Featured Photo by Elise Sandlin
Story by Elise Sandlin
Open to the public on Feb. 3, “The Body Electric” art exhibit has already drawn crowds of observers to admire its colors, vibrancy and representation of Native Culture. Leading artist Jeffrey Gibson, a decedent of Cherokee heritage and a member of the Mississippi Band of Choctaw, drew on multiple art forms creating this exhibit.
“The Body Electric” features murals, sculptures, and paintings all motivated by Gibson’s heritage, which speaks volumes for Indigenous empowerment. Traditional Cherokee and Choctaw garments were featured as creative sculptures in the exhibit, as well as drums, photographs and animals specific to his Indigenous heritage. His exhibit calls for equality, acceptance and freedom for all.
Gibson’s gallery has already inspired a large variety of admirers. Gallery attendee Caroline Louge, an aspiring artist herself, was drawn to the faces of photographed Indigenous hidden within his creative work.
“He’s Choctaw and Cherokee, so he draws a lot of inspiration from his culture and his family,” Louge said. “I’m drawn to the faces. He’s got these hidden faces within all these bright colors and textures. At first, I didn’t notice them, but then I found these, “Louge gestured to three vibrant paintings across from her with photographs woven into the colors.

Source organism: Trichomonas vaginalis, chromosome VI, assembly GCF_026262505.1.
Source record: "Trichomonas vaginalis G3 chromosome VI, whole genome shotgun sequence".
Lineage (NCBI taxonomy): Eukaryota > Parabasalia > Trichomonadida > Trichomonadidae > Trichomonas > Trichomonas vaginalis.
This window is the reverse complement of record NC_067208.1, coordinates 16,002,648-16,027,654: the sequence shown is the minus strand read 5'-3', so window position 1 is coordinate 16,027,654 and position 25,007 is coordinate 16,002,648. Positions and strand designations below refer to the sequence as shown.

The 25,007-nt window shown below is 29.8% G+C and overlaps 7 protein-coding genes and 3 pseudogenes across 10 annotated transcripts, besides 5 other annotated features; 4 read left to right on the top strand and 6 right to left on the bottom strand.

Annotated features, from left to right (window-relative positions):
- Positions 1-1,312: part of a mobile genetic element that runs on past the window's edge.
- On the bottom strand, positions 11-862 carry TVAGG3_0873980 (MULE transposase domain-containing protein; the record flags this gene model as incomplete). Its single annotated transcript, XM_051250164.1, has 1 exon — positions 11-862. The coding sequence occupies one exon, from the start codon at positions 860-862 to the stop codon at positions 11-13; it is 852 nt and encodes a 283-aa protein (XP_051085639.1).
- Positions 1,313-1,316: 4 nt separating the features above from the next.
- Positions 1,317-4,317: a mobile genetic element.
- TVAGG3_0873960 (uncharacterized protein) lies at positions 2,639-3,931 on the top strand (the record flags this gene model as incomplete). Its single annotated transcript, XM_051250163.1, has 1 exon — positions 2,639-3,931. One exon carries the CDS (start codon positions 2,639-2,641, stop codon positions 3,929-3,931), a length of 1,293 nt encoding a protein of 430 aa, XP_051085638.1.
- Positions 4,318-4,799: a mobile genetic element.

She sat for hours in the gallery, studying Gibson’s paintings and patterning her own drawing after her favorites in his exhibit.
Ellen Pryor, Director of Communications at the Frist Art Museum, is an admirer of Gibson’s work as well.
“It’s just spectacular,” Pryor said, “It’s colorful. It’s exuberant. It’s thoughtful, thought-provoking, inspirational. You can take as deep a dive as you want to take and there’s something there for everyone. My hope is that people will take from this his message of love, inclusion and acceptance of all.”
Gibson made an appearance at Frist Art Museum the day before his art exhibit opened, where attendees could have an exclusive first look at his new creation. Gibson displayed his ancestors’ rich history in his moving works of art. Before his sneak-peak, Gibson discussed the long-running history and cultural inspiration behind his pieces.
Gibson’s “The Body Electric” will be displayed at the Frist Art Museum from Feb. 3 to April 23. To learn more, visit The Frist Museum’s website.
Elise Sandlin is a Culture and Entertainment Reporter for MTSU Sidelines.
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